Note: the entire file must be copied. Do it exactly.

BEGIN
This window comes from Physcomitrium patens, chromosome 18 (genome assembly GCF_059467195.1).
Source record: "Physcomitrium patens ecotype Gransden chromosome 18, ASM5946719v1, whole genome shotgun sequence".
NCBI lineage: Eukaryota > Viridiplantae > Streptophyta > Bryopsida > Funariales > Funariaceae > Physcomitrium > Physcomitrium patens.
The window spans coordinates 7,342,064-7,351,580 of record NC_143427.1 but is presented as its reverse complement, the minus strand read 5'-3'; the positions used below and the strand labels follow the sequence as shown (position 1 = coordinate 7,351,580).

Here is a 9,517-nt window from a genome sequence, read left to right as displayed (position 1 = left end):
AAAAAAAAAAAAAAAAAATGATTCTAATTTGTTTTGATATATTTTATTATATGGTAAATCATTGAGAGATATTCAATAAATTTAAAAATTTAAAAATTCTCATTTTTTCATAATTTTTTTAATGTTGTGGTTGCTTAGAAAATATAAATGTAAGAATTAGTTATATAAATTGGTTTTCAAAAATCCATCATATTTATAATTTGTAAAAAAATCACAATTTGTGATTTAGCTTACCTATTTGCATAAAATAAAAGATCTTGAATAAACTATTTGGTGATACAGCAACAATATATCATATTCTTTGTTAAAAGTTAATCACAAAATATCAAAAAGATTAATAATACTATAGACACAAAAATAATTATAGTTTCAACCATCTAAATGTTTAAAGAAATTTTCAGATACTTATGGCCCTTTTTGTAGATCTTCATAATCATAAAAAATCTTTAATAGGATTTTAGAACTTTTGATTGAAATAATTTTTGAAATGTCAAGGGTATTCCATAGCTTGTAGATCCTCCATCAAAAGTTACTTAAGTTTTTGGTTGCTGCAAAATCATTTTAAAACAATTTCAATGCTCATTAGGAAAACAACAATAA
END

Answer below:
This window comes from Physcomitrium patens, chromosome 18 (genome assembly GCF_059467195.1).
Source record: "Physcomitrium patens ecotype Gransden chromosome 18, ASM5946719v1, whole genome shotgun sequence".
NCBI lineage: Eukaryota > Viridiplantae > Streptophyta > Bryopsida > Funariales > Funariaceae > Physcomitrium > Physcomitrium patens.
The window spans coordinates 7,342,064-7,351,580 of record NC_143427.1 but is presented as its reverse complement, the minus strand read 5'-3'; the positions used below and the strand labels follow the sequence as shown (position 1 = coordinate 7,351,580).

Here is a 9,517-nt window from a genome sequence, read left to right as displayed (position 1 = left end):
AAAAAAAAAAAAAAAAAATGATTCTAATTTGTTTTGATATATTTTATTATATGGTAAATCATTGAGAGATATTCAATAAATTTAAAAATTTAAAAATTCTCATTTTTTCATAATTTTTTTAATGTTGTGGTTGCTTAGAAAATATAAATGTAAGAATTAGTTATATAAATTGGTTTTCAAAAATCCATCATATTTATAATTTGTAAAAAAATCACAATTTGTGATTTAGCTTACCTATTTGCATAAAATAAAAGATCTTGAATAAACTATTTGGTGATACAGCAACAATATATCATATTCTTTGTTAAAAGTTAATCACAAAATATCAAAAAGATTAATAATACTATAGACACAAAAATAATTATAGTTTCAACCATCTAAATGTTTAAAGAAATTTTCAGATACTTATGGCCCTTTTTGTAGATCTTCATAATCATAAAAAATCTTTAATAGGATTTTAGAACTTTTGATTGAAATAATTTTTGAAATGTCAAGGGTATTCCATAGCTTGTAGATCCTCCATCAAAAGTTACTTAAGTTTTTGGTTGCTGCAAAATCATTTTAAAACAATTTCAATGCTCATTAGGAAAACAACAATAA